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Christianity gets aggressive

Young adults from the Northwest Division and British Columbia attend councils for training in evangelism and spiritual disciplines.

by Lisa R. Smith, Captain – 

In 1880 Catherine Booth preached a fiery sermon on the revolutionary evangelistic lifestyle of followers of Christ entitled “Aggressive Christianity.” Over 125 years later, Salvationists gathered in Canada’s poorest postal code, downtown Vancouver, British Columbia, for a weekend of worship, instruction and training in evangelistic mission at the West Coast’s first ever “Aggressive Christianity Councils.”

The Salvation Army 614 Vancouver hosted the event under the leadership of Captains Steven Court and Danielle Strickland, supported by the Northwest and British Columbia divisions. The weekend featured an outstanding lineup of speakers and teachers designed to equip and transform warrior Salvationists for millennium-three warfare.

Michael Collins, associate pastor of Cariboo Hill Temple, BC preached to the delegates on the dangers of “aggression” without training and self-discipline. He challenged delegates to first get “aggressive” with themselves to make sure they were “fit for the fight,” being careful to avoid arrogance as they move into new areas of ministry.

A highlight for many on Saturday was the opportunity to hear General Eva Burrows (Rtd) teach on intimacy with God via the practice of spiritual disciplines.

Saturday afternoon delegates divided into groups and went to the streets. One group formed to evangelize in the open-air at a downtown gathering place known to locals as “Needle Park.” Another went around to nearby slum hotels, knocking on doors and offering to pray for whoever answered. Another group walked the streets of the same neighborhood, evangelizing and praying in alleyways with the severely drug-addicted. This experience opened the eyes of delegates, many of whom had been sheltered from the harsh realities they confronted that afternoon.

“Walking the streets and taking time to talk about Jesus Christ was thrilling,” stated Lt. Colonel Harold Brodin, Divisional Commander of the Northwest Division. “That afternoon challenged us all to continue to put into action our words about winning the world for Christ.”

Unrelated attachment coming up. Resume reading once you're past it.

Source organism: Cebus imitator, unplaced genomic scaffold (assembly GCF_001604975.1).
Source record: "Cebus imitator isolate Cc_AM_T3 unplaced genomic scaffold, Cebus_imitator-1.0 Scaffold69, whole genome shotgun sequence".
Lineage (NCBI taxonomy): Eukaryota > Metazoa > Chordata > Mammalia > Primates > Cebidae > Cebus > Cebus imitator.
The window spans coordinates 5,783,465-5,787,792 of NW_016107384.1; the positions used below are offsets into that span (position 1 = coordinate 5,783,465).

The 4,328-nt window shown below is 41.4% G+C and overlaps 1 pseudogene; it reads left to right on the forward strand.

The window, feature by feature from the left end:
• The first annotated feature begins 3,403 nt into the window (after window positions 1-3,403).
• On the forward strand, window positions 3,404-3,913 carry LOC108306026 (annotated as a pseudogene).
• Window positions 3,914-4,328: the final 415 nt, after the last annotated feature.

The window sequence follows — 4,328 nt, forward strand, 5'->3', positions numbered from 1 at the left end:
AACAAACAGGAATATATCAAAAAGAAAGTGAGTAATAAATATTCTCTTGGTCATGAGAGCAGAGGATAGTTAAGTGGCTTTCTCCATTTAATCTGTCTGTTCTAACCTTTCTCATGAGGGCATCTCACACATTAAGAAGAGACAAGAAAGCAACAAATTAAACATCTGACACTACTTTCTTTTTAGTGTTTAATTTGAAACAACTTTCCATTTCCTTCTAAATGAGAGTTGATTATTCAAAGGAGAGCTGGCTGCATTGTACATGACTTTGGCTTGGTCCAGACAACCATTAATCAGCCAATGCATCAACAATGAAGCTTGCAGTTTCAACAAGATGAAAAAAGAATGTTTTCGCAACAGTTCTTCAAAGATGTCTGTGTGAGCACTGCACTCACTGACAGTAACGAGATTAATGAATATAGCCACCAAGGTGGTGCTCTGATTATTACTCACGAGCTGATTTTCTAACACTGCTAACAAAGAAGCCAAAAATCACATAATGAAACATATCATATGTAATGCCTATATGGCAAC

On Saturday evening featured more outstanding teaching, but in a different format as Major Eddie Hobgood, Territorial Youth Secretary of the USA South, transformed himself into “Joe the Turk.” Through monologue, video, song and dance, Hobgood eloquently portrayed this early day Army hero, renowned for his outrageous, uniforms and great zeal in evangelism. His antics were amusing, but his stories of commitment and sacrifice, even through imprisonment, suffering and persecution, challenged everyone.

In conclusion, “Joe” wondered aloud if Salvationists coming behind him would still be willing to suffer hardship and persecution for the cause of Christ. Over half of the audience responded to the appeal to live out that zealous Joe-the-Turk-style commitment in their own lives.

Sunday morning Hobgood preached on William Booth’s vision of an Army of soldiers aggressively reaching out to save the millions drowning in sin. Captain Danielle Strickland taught from the biblical account of Samson on “How to pick a fight with the Enemy,” urging those present to open their eyes to see and feel the injustice in our world, the needs of the poor and suffering and to get angry, get ready, and get busy in the battle.

Finally, soldiers from the area joined in a Sunday afternoon united session of worship where General Eva Burrows (R) preached on the work of the Holy Spirit. “It’s no good to admit the existence of the Holy Spirit if you have no experience of Him!” she shared. “Every Christian has the Holy Spirit. The real question is does the Holy Spirit have you?”

The impact of the Aggressive Christianity Council is summed up in War College student Linsey New’s observation: “The Holy Spirit was definitely stirring people’s hearts back to primitive Salvationism, to hard-core, in-your-face evangelism.” Delegate Captain Matt Madsen, corps officer in Puyallup,Wash. agrees: “The ACC has demonstrated the raw Blood and Fire DNA that made the Army what it was in the past, and will hopefully propel it toward the future.”


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